Opening in Bulgaria, Littmann (Thure Riefenstein) has snuck into a crowded marina under the cover of broad daylight. Yep, the notorious grave robber and mass murderer has decided to make a grand entrance in a speedboat with a posse, for no apparent reason. Not only has the NSA got the marina staked out, but apparently Littmann's movements are so obvious that even Jack is waiting incognito (ie: sans hat) on a bench. Of course the NSA make a complete hash of things by simply rushing out into the open and initiating a shoot-out in the middle of a civilian gathering with bodies dropping left and right. And why are American foreign ops so unpopular, I wonder? After Jack takes a bullet in the shoulder, which bothers him for at least minutes, in typical government agency fashion, the NSA lay the blame for the massive clusterfuck at Jack's front door. Liz figures since he was there, therefore, his fault! It seems that the NSA is run by my parents.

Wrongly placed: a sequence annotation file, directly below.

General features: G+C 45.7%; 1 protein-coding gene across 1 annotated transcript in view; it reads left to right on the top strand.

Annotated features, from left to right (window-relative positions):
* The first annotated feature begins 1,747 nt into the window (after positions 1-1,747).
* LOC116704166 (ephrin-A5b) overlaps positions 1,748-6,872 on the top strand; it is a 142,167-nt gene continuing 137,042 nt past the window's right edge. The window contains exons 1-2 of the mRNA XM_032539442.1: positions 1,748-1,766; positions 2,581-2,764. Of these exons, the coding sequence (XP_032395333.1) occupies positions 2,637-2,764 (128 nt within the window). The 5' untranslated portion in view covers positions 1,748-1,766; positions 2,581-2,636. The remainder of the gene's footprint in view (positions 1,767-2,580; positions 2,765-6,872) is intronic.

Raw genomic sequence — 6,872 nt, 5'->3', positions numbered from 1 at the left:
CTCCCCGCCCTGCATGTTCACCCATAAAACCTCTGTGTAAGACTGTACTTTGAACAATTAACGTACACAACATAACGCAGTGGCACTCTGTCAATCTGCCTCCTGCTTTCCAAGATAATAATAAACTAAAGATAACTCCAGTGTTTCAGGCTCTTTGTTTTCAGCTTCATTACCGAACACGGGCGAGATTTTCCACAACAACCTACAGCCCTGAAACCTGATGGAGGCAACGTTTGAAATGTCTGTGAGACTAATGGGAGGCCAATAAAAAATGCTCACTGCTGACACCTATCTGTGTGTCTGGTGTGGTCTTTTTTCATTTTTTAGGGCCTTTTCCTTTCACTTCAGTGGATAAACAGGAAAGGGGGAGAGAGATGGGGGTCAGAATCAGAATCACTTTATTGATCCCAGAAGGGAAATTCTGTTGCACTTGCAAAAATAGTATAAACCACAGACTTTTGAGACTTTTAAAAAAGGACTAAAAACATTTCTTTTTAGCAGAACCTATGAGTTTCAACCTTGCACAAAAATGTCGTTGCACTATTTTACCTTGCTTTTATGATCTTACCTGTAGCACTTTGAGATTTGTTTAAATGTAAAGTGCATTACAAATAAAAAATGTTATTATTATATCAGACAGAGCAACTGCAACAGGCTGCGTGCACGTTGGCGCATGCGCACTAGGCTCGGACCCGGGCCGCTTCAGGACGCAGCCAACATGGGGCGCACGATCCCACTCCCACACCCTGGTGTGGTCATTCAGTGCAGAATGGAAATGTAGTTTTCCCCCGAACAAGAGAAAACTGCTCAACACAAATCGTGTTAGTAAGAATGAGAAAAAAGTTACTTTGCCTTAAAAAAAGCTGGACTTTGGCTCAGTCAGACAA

Now Littmann is (*ahem*) under the gun to get the final piece of the Staff and bring it back to the unscrupulous Russian for... whatever reason. I mean, he's a Russian that lounges around a pool with hot chicks in bikinis everywhere, whatever it is, it can't be good. Unfortunately for all concerned, as we know from the end of part 2, nobody knows where the Star is.
These scenes give us two things: Yet another chance to appease the local tourism board and also to find some inexpensive locations that at least give the viewer something to look at while we have yet another scene of talking heads. Wasn't there supposed to be some adventuring going on here? Where's the adventuring? Oh and we get to touch on the subject of Christianity in Turkey. You see, Nadia broke off her engagement to Faud because she was Muslim and he was Christian and their families weren't happy about it.
Additionally, this denouement gives us an opportunity to shed a tear when Tariq waxes poetic about love in an attempt to push Jack into making a move on Nadia. Complete with swelling strings and lingering gazes. That said, it's still better than KINGDOM OF THE CRYSTAL SKULL (2008).